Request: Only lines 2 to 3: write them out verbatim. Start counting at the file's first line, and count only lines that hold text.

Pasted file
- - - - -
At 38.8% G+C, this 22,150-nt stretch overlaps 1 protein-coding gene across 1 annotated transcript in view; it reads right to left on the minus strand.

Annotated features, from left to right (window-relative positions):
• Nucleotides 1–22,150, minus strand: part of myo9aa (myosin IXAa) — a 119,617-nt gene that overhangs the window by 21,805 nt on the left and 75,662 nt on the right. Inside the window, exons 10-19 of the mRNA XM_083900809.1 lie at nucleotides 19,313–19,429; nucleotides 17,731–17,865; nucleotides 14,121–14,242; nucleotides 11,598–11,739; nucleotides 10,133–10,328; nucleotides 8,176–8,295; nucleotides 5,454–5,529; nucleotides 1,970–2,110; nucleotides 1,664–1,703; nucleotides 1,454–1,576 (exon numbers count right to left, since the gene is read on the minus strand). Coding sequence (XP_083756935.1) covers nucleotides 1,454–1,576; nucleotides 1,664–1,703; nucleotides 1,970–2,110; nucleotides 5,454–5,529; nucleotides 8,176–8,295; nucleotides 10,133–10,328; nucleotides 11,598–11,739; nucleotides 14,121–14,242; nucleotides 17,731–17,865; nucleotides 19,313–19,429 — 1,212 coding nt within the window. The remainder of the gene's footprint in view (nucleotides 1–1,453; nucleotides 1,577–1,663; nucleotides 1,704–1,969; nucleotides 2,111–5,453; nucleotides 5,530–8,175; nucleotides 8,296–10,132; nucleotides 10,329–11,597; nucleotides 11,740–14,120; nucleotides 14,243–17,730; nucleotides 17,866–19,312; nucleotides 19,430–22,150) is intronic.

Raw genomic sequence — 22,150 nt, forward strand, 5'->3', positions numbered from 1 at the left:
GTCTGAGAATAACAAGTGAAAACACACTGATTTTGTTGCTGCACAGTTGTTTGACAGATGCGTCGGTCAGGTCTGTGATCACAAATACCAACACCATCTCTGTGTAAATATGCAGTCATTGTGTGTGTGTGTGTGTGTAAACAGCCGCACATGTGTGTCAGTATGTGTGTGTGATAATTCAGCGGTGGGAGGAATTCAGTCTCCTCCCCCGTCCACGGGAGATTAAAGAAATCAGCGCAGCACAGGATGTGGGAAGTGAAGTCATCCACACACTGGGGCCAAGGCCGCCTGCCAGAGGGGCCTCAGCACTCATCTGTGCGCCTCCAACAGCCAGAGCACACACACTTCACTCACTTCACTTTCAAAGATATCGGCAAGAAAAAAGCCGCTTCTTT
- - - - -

Annotated features, from left to right (window-relative positions):
• Nucleotides 1–22,150, minus strand: part of myo9aa (myosin IXAa) — a 119,617-nt gene that overhangs the window by 21,805 nt on the left and 75,662 nt on the right. Inside the window, exons 10-19 of the mRNA XM_083900809.1 lie at nucleotides 19,313–19,429; nucleotides 17,731–17,865; nucleotides 14,121–14,242; nucleotides 11,598–11,739; nucleotides 10,133–10,328; nucleotides 8,176–8,295; nucleotides 5,454–5,529; nucleotides 1,970–2,110; nucleotides 1,664–1,703; nucleotides 1,454–1,576 (exon numbers count right to left, since the gene is read on the minus strand). Coding sequence (XP_083756935.1) covers nucleotides 1,454–1,576; nucleotides 1,664–1,703; nucleotides 1,970–2,110; nucleotides 5,454–5,529; nucleotides 8,176–8,295; nucleotides 10,133–10,328; nucleotides 11,598–11,739; nucleotides 14,121–14,242; nucleotides 17,731–17,865; nucleotides 19,313–19,429 — 1,212 coding nt within the window. The remainder of the gene's footprint in view (nucleotides 1–1,453; nucleotides 1,577–1,663; nucleotides 1,704–1,969; nucleotides 2,111–5,453; nucleotides 5,530–8,175; nucleotides 8,296–10,132; nucleotides 10,329–11,597; nucleotides 11,740–14,120; nucleotides 14,243–17,730; nucleotides 17,866–19,312; nucleotides 19,430–22,150) is intronic.